According to an article in the NY Times–The Choice, the college essay should be looked at like “a first date”. Chad Hemmelgarn, an English teacher at Bexley High School, in Columbus Ohio, said, “It’s kind of like a first date. You’re telling us the stuff that makes you special.” He was speaking as part of a panel at an annual forum in New York sponsored by The College Board.
When you think about it, that’s a great analogy. The college essay is a way for your teen to let the admissions committee get to know them and an opportunity for them to focus on their strengths. Here are some tips that your teen can use when approaching the essay:
- Write some sample essays using actual questions from college applications–Look at the actual college applications for those questions and topics.
- Divide the essays into two categories: Why you? and Why us?–Evaluate a significant experience, achievement, risk you have taken or ethical dilemma you have faced and its impact on you (Why you?); Why are you considering our University (Why us?).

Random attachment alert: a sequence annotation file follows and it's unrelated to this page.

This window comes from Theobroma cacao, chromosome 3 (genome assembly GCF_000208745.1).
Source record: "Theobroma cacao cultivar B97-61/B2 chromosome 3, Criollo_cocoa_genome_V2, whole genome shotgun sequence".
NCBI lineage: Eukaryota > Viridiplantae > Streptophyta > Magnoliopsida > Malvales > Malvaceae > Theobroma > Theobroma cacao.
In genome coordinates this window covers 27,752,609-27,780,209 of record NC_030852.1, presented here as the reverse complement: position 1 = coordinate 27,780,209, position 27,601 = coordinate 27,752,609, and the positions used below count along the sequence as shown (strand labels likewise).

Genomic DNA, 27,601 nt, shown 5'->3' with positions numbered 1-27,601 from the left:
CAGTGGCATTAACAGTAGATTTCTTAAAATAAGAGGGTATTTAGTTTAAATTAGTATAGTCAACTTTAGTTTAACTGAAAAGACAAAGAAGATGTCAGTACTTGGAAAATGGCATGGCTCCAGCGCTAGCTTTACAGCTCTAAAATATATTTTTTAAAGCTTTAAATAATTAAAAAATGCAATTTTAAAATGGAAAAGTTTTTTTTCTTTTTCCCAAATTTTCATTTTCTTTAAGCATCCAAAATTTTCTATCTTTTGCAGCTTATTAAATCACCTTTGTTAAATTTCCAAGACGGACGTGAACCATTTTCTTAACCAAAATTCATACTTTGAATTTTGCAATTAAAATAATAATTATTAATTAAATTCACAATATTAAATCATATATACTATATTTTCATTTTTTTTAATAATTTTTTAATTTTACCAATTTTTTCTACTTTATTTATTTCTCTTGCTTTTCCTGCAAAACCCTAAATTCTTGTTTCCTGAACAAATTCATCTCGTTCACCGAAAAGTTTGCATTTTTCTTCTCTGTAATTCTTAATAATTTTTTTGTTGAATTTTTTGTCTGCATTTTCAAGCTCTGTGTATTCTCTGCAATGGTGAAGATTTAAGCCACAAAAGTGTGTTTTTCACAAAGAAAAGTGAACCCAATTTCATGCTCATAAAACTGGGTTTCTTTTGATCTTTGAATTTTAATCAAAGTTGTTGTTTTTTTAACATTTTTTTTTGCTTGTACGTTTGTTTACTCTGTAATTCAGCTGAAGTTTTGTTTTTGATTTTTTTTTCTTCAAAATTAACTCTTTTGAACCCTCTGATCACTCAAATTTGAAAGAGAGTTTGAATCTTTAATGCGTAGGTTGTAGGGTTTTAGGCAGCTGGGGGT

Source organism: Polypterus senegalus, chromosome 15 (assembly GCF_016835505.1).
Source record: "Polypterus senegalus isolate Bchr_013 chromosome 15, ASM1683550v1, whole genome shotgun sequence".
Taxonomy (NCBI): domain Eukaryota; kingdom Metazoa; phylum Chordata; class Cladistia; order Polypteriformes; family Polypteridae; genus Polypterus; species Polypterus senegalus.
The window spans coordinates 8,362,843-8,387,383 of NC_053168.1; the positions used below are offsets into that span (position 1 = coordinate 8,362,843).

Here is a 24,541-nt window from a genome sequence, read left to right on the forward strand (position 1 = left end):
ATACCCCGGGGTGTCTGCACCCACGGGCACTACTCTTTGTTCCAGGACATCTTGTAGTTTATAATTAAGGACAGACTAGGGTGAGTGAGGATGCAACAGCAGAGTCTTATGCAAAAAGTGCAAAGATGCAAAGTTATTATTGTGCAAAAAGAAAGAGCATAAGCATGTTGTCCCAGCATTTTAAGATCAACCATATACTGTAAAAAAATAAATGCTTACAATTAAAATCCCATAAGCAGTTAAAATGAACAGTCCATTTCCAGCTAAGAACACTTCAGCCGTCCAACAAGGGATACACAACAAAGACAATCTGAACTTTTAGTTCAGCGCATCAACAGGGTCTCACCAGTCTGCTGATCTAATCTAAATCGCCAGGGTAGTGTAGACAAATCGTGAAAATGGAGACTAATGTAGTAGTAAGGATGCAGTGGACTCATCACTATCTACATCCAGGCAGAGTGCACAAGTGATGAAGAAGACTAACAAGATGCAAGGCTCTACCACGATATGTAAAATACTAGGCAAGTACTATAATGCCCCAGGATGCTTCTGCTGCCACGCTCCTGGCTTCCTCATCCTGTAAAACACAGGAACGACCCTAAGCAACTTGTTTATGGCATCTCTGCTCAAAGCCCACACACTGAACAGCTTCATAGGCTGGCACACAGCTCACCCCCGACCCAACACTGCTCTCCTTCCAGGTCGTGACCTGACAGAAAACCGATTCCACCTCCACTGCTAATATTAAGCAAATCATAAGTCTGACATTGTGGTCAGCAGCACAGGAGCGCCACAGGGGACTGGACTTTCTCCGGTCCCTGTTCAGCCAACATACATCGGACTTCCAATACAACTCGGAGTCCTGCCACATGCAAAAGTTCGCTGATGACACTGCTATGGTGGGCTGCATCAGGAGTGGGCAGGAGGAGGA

- Write as many essays as you can for practice–Have them evaluated by a teacher, your parents, and/or your counselor.
- Do your research if necessary and always answer the question–The college is looking to find something out about you and ascertain how you will be a good fit for their community of students.
- Don’t let your parents write the essay–Admissions counselors can spot those immediately and it’s a good way to have your application put in the “rejection” stack. (Note: Parents, as tempting as it might be, keep your hands off!)
As a parent college coach, it’s your responsibility to guide your teen throughout the application process. Offer encouragement and feedback on their essay content. Help them brainstorm about a topic to use. Encourage them to spend some time thinking about what they want colleges to know about them.
Need more help with the college essay? Check out this post: Top 5 College Application Essay Writing MistakesRead all of the Parent College Coach Tips here.